Magazine article Government Finance Review

Soft Dollars: Management Required

Magazine article Government Finance Review

Soft Dollars: Management Required

Article excerpt

The dollar amounts associated with brokerage commissions on securities transactions tend to pale in comparison to the total dollar amounts involved in those transactions and, by virtue of their relative size, easily may be overlooked. Small percentages of very large amounts, however, can add up to large dollars. Such is the case with brokerage commissions paid by institutional investors, like public employee retirement systems, which collectively pay tens of millions of dollars annually in commissions.

The purpose of this article is to examine the evolution of brokerage business as it relates to institutional investors, explore its impact on accounting results and give pension-plan sponsors some food for thought regarding how they may wish to direct their money managers to conduct business.

Fixed vs. Negotiated Rates

During the past 20 years, fully negotiated brokerage commission rates on securities transactions have been allowed by the Securities and Exchange Commission (SEC). Prior to the establishment of the current free-market environment, a fixed-rate schedule for brokerage commissions was in effect. During those fixed-rate days, being competitive from a cost-of-doing-business standpoint was not allowed other than to allege ability to produce best execution. To gain a competitive edge, brokerage firms began making proprietary research available to money managers in exchange for their business.

When a regulated industry moves into the free market, there is usually a period of chaos followed by stabilization. Such was the case in the brokerage industry when fully negotiated rates were made available in May 1975. Highly competitive commission rates emerged and then stabilized at rates lower than the previous fixed-rate amounts. Once again, firms had to find alternatives to the price of services to remain competitive. Providing proprietary research was a practice with which brokerage firms were familiar so it seemed natural that they would continue and expand services in that area.

Directed Brokerage and Soft Dollars

When research alone was not enough to attract large-volume institutional clients, some brokerage firms offered to purchase other services in exchange for business. This resulted in the directed brokerage concept. Directed brokerage means that for the promise to direct a certain amount of brokerage business to a firm, the firm will agree to pay for something for the client (with the client being the retirement fund rather than the money manager). Initially, the most common service provided was investment performance measurement.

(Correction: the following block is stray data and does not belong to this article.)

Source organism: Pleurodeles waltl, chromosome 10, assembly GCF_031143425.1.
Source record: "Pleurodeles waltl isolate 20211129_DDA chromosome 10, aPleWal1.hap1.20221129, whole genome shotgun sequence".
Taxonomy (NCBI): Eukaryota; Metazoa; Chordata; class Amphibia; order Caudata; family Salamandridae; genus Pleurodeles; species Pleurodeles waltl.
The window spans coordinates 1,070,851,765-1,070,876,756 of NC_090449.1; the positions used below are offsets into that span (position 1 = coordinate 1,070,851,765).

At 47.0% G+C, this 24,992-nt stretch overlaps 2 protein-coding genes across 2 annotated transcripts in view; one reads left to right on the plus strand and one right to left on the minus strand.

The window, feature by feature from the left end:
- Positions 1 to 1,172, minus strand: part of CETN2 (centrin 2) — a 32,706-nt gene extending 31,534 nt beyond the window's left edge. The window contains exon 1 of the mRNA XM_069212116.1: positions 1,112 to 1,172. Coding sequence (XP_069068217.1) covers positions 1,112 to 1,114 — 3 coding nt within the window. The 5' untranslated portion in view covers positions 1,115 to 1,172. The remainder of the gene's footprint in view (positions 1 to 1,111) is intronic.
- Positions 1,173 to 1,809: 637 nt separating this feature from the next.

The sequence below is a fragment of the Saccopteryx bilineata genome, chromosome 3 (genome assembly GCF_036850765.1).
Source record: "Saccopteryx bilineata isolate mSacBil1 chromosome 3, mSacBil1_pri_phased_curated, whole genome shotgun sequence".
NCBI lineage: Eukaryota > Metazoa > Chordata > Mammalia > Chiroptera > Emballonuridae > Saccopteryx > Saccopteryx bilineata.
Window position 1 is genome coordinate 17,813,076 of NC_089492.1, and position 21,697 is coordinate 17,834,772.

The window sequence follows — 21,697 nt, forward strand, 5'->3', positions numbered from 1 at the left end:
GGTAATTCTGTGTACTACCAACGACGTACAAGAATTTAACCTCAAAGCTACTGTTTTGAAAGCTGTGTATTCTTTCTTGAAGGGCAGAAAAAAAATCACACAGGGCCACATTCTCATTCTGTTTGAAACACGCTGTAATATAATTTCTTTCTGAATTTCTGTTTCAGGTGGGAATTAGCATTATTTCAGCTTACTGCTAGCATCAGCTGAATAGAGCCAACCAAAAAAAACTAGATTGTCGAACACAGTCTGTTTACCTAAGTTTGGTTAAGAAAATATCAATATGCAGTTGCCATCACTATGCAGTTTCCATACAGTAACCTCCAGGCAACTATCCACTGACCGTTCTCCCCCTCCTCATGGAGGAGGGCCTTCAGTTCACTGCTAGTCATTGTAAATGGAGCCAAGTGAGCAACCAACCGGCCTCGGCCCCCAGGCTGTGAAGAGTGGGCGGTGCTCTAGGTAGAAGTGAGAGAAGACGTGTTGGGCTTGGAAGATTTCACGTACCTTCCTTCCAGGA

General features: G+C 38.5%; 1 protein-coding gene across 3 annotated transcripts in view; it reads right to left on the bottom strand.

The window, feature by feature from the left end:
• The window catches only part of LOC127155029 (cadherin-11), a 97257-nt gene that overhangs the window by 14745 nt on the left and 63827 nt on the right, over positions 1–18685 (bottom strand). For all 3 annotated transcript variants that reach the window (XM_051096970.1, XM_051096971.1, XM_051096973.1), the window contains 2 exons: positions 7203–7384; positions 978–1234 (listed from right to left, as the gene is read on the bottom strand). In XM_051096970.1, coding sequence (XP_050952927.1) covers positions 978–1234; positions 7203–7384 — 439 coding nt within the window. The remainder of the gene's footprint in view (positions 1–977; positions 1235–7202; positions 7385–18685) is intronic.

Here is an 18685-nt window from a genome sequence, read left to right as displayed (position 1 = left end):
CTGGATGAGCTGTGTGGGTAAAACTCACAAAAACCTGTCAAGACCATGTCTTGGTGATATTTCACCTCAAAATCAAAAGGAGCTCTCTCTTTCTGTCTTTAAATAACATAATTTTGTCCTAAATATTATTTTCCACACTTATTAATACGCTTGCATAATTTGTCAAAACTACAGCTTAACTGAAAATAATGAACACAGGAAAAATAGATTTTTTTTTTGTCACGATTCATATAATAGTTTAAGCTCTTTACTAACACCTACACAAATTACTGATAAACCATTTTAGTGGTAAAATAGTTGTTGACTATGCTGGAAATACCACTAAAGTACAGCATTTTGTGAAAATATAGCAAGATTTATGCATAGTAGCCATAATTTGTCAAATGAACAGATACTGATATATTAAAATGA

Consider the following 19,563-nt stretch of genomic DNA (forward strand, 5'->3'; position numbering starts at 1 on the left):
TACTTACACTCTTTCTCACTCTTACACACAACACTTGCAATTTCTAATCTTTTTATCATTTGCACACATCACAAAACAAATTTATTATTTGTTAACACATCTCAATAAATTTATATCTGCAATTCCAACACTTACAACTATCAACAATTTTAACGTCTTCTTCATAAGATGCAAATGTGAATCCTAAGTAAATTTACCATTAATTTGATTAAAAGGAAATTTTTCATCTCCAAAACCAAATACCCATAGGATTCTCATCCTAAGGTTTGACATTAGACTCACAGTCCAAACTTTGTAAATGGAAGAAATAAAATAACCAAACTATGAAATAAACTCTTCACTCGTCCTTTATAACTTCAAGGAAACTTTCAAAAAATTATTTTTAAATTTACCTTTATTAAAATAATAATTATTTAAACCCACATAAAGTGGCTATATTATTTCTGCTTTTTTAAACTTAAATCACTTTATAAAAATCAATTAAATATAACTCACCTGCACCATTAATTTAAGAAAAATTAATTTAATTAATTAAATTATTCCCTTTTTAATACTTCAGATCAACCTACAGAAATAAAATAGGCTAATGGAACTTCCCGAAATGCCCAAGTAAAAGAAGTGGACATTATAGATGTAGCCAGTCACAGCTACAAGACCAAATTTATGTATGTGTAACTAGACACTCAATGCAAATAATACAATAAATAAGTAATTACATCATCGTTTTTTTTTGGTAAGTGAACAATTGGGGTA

A frequent arrangement was for approximately one-half of the commission dollars generated to be made available to purchase investment performance measurement services, either from the brokerage firm or some other vendor. Amounts available to clients through directed brokerage picked up the label "soft dollars," probably because the client was not making payments directly with "hard cash." Through directed brokerage, soft dollars now are employed to purchase a range of services and/or equipment, all with the blessing of the SEC under Rule 28(e).

Accounting Flaws

In spite of the expanded use of soft dollars in purchasing services and/or equipment, neither the Financial Accounting Standards Board nor the Governmental Accounting Standards Board has provided any guidance on accounting for soft dollar usage. This is somewhat surprising in that a by-product of soft-dollar purchases is some rather odd accounting results, relative to traditional standards of financial accounting and reporting. An example of nontraditional accounting outcomes can be seen in the following example. Assume that a client pays $100,000 in commissions to a brokerage firm for executing a number of trades - an amount twice the price the firm might charge just for conducting the trade. This provides the client a credit of $50,000, which may be directed to another service provider. …

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